The third type of sign that Peirce distinguishes, and in which I am most interested here, are indeces. An index, according to Peirce, functions because it has a real causal connection to its referent. It is something that refers to something else that is not direclty present. In his book How Forests Think, Eduardo Kohn gives the example of hunters shaking the stems of woody vines or lianas in order to scare monkeys out of their current spot in the trees (hoping to move them to a more open spot). The shaking lianas or vines are a sign for the monkey, insofar the monkey interprets it to signify potential danger. This differs from mere cause and effect insofar the monkey enacts interpretation. The shaking does not necessarily have to refer to potential danger. Another example of an index could be paw prints in soil or snow. One interprets these shapes in the ground as referring to a certain animal, which often needs to be guesed at.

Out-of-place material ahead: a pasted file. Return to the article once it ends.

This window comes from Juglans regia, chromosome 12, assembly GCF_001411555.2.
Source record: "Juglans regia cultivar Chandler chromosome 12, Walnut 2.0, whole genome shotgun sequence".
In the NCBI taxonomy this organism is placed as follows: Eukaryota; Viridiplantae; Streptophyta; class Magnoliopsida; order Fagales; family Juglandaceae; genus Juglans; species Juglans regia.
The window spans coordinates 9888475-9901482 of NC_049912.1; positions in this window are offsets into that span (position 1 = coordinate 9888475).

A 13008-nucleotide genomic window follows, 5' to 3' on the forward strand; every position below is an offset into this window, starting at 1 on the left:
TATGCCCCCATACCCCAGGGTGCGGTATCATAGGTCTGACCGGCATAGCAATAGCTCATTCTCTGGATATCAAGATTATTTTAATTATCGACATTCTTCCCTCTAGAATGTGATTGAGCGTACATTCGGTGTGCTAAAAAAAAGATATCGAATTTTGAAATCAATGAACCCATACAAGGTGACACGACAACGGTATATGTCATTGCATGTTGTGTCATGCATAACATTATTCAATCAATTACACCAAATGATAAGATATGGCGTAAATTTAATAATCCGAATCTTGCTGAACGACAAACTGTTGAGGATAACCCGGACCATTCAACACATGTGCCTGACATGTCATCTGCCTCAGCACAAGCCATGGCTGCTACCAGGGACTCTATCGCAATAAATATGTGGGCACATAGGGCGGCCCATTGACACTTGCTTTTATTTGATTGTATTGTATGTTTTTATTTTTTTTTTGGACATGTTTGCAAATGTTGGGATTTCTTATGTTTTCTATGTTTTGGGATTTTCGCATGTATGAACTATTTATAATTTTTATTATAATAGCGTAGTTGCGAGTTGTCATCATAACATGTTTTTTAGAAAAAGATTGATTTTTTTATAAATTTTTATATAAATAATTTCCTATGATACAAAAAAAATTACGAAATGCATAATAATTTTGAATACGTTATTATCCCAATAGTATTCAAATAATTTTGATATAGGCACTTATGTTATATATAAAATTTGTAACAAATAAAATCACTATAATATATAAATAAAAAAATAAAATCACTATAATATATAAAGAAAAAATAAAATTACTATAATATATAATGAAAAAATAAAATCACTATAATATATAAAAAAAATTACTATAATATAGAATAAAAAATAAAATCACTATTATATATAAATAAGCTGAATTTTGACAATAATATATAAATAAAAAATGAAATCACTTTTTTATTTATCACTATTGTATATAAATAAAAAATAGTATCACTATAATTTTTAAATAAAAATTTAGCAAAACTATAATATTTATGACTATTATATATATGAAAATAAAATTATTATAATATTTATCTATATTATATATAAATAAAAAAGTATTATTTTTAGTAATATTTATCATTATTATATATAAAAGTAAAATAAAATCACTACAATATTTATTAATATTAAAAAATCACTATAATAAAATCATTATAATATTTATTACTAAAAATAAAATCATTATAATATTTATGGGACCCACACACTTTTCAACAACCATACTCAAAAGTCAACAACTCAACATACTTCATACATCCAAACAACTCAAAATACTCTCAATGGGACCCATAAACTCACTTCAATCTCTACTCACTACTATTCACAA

Absence is constitutive of signs insofar they are something else than their referent. Differently put, a sign is not what it signifies, and this is what makes it a sign (it would, otherwise, ‘just be itself’). And with indeces, that which is referenced can be unknown. I can encounter traces in the snow without knowing what animal or thing left them there. Or, imagine being in your house and suddenly hearing a strange sound without knowing where it comes from. These are like questions without answers. But, as I mentioned before, these questions do not indicate a mere and radical nothingness. With traces in the snow one can often see whether it comes from an animal or not, or one can often suspect correctly whether the unidentified sound in the room comes from a mechanical device or from something less technological. To put it in terms of question and answer: the question itself, and perhaps also its context, are itself an indication of what the answer can be. Kohn emphasizes that, specifically in the case of indeces, signs tells us something about actuality and potentiality: “The constant play between presence and these different kinds of absences gives signs their life. It makes them more than the effect of that which came before them. It makes them images and intimations of something potentially possible” (Kohn, 2013, p. 37). Indeces, and questions alike, refer to a potentiality, but a potentiality with a certain character, so to say. This character entails the transcendental conditions of that which might be.